MOTIVATION AND EMOTION CHAPTER 9 MOTIVATIONAL THEORIES AND CONCEPTS Motives are the needs, wants, interests, & desires
that propel people in certain directions. Motivation involves goal-directed behavior DRIVE THEORIES Homeostasis = a state of physiological equilibrium or stability Drive = hypothetical, internal state of tension
that motivates an organism to engage in activities that should reduce this tension Source: MicroSoft ClipArt DRIVE THEORY
Drive Theory = when individuals experience a drive, theyre motivated to pursue actions that will lead to drive reduction. emphasize how internal states of tension push people in certain directions.
Source MicroSoft ClipArt INCENTIVE THEORIES Incentive = an external goal that has the capacity to motivate behavior emphasize environmental factors and downplay the biological bases of human motivation.
THE MOTIVATION OF HUNGER & EATING DIGESTIVE AND HORMONAL REGULATION The stomach can send two types of signals to the
brain that can inhibit eating. Fullness in volume Fullness in nutrients Vagus nerve carries information about the stretching of the stomach walls that indicates when the stomach is full.
ENVIRONMENTAL FACTORS IN THE REGULATION OF HUNGER Organisms consume more food when it is palatable more is available when there is greater variety
in the presence of others Environmental cues, such as advertisements for food, can also promote eating. OPTIMAL AROUSAL THEORY Motivated to experience optimal levels of arousal.
HIERARCHY OF NEEDS Maslow stated that our motivation is based on fulfilling our needs, starting with basic (food, shelter) and advancing to more complex issues (meaning of life).
SEXUAL MOTIVATION & BEHAVIOR EVOLUTIONARY ANALYSES OF HUMAN SEXUAL MOTIVATION Parental investment = what each sex has to investin terms of time, energy, survival risk, &
forgone opportunities (to pursue other goals)to produce and nurture offspring. THE MYSTERY OF SEXUAL ORIENTATION Kinsey viewed heterosexuality & homosexuality not as an all-or-none distinction but as end points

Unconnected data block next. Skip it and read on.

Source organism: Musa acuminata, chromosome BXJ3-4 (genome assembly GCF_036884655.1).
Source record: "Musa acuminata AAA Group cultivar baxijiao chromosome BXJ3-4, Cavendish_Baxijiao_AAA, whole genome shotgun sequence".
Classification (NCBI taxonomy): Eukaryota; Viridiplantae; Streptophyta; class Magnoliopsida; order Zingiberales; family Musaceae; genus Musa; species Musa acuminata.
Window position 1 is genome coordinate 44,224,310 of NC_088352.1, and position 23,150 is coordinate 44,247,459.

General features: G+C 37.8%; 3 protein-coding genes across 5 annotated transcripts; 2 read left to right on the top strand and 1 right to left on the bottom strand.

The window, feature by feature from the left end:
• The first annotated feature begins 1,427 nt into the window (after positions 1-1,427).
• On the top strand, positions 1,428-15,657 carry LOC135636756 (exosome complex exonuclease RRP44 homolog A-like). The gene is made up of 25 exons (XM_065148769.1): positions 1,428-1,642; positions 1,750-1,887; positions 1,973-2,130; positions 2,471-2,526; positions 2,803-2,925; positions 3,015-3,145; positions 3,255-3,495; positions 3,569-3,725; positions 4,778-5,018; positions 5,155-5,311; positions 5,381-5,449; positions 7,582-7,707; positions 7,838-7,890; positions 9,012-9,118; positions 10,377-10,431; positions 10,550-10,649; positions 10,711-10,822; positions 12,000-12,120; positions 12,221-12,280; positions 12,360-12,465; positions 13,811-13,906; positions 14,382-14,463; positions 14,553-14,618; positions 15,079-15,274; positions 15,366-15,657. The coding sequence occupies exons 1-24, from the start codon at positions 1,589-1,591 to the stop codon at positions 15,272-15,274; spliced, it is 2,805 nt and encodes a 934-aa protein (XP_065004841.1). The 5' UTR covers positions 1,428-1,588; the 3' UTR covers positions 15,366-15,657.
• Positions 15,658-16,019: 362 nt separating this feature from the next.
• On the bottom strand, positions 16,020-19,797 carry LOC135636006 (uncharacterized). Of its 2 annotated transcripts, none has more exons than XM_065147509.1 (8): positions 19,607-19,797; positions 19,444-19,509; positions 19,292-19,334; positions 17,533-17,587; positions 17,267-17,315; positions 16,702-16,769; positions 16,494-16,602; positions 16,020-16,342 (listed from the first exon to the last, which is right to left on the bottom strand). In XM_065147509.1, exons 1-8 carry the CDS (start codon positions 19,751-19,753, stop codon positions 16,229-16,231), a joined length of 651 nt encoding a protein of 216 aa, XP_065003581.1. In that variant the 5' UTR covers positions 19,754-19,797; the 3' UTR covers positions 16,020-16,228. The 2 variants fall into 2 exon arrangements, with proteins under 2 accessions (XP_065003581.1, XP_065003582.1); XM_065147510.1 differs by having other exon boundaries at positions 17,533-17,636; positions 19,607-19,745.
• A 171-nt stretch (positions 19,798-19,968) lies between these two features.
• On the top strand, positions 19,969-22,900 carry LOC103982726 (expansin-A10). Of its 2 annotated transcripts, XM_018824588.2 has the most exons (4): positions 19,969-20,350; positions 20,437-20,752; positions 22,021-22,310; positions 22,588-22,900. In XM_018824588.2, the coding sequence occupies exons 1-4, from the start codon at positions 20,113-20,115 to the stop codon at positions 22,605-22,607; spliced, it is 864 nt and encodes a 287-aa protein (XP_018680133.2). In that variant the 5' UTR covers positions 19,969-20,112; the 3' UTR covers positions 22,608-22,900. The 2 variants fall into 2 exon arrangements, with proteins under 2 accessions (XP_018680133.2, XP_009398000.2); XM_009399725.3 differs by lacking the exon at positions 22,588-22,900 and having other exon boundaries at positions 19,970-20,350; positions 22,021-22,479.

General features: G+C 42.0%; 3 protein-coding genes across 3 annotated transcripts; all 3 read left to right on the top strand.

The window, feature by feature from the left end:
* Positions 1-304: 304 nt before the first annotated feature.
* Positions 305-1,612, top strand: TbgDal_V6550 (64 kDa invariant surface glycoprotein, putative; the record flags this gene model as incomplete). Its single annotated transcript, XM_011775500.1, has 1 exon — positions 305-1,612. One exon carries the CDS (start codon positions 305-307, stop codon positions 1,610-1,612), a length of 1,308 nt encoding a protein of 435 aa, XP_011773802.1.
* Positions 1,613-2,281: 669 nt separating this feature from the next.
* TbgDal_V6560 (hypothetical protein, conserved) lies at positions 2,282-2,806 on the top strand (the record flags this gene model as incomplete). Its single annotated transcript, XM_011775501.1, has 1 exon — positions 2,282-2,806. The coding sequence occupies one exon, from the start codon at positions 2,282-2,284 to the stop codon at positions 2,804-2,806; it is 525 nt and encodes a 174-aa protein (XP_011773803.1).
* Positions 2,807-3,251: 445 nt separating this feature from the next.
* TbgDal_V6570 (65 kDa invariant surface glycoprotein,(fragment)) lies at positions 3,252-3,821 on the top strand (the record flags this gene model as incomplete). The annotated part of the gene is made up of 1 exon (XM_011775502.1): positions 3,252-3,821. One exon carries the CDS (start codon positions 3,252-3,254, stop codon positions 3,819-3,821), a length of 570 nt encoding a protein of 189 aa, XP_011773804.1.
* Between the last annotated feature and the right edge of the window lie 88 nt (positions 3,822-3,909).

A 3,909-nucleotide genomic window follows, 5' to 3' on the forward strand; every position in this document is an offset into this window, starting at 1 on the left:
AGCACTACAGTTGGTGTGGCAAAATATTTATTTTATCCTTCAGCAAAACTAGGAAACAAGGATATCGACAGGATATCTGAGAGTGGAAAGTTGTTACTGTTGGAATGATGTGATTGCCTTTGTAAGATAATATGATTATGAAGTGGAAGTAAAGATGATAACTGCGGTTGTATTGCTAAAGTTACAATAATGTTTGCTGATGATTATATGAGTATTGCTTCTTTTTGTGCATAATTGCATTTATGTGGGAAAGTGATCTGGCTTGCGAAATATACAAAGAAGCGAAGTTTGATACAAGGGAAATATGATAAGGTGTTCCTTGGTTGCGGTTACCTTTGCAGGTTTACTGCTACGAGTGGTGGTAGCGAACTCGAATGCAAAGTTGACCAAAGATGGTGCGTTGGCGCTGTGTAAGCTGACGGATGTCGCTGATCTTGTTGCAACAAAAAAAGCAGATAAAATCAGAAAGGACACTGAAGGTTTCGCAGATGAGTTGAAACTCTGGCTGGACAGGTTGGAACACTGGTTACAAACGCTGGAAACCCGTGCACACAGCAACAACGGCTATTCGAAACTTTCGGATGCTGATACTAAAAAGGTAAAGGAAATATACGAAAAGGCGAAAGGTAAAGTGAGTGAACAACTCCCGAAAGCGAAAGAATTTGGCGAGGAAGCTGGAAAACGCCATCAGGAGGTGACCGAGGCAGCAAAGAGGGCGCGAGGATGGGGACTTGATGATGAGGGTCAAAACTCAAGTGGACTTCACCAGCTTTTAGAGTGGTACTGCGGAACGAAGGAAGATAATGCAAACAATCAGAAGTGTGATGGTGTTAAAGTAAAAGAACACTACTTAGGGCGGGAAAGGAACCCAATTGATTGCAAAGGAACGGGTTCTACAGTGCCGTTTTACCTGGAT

on a continuum. THE MYSTERY OF SEXUAL ORIENTATION Research in the 90s found 52% of the participants identical twins were gay, 22% of their fraternal twins were gay
11% of their adoptive brothers were gay. suggest that there is a genetic predisposition to homosexuality. OUT OF THE ORDINARY Asexual no sex drive
Queer no specific sexual orientation or gender identity. ACHIEVEMENT MOTIVE = THE NEED TO MASTER DIFFICULT CHALLENGES, TO OUTPERFORM OTHERS, AND TO MEET HIGH STANDARDS OF EXCELLENCE A C H I E V E M E N T: I N S E A R C H O F E XC E L L E N C E
INDIVIDUAL DIFFERENCES IN THE NEED FOR ACHIEVEMENT Achievement = need to master difficult challenges & to excel, especially in competition with others. People who are relatively high in the need for achievement
work harder & more persistently than others. They delay gratification well pursue competitive careers. SITUATIONAL DETERMINANTS OF ACHIEVEMENT BEHAVIOR Atkinson theorizes = the tendency to pursue
achievement in a particular situation depends on: ones motivation to achieve success probability of success incentive value of success. SITUATIONAL DETERMINANTS OF ACHIEVEMENT BEHAVIOR
The pursuit of achievement tends to increase when the probability & incentive value of success are high. The joint influence of these factors may explain why people high in achievement need tend to prefer challenges of intermediate difficulty.
THE ELEMENTS OF EMOTIONAL EXPERIENCE THE COGNITIVE COMPONENT The cognitive component of emotion involves subjective feelings that have an evaluative aspect.
Emotions can be automatic & intense, and they are not easy to control. THE COGNITIVE COMPONENT Peoples cognitive appraisals of events in their lives determine the emotions they experience. Affective forecasting = predicting the intensity
and duration of their emotional reactions to events. We are consistently wrong in our predictions. THE PHYSIOLOGICAL COMPONENT physiological component of emotion = autonomic arousal.
emotions are accompanied by physical arousal EMOTION & AUTONOMIC AROUSAL THE BEHAVIORAL COMPONENT At the behavioral level, emotions are expressed through body language, with facial expressions
being particularly prominent. People can identify six fundamental emotions from facial expressions. (happy, sad, disgust, surprise, anger & fear) cross-cultural agreement in the identification of emotions based on facial expressions.
THE BEHAVIORAL COMPONENT facial-feedback hypothesis = facial muscles send signals that help the brain recognize the emotion one is experiencing. The facial expressions that go with various emotions may be largely innate
CULTURE & THE ELEMENTS OF EMOTION Display rules, which are norms that govern how much people show their emotions, vary across cultures. THEORIES OF EMOTION
THEORIES OF EMOTION. EXPLORING THE INGREDIENTS OF HAPPINESS Factors that do not Predict
Age Parenthood Intelligence and Attractiveness Moderately Good Predictors of
Happiness Health Social Activity EXPLORING THE INGREDIENTS OF HAPPINESS Strong Predictors of Happiness
Loving relationships Having a sense of purpose in work Genetics and Personality
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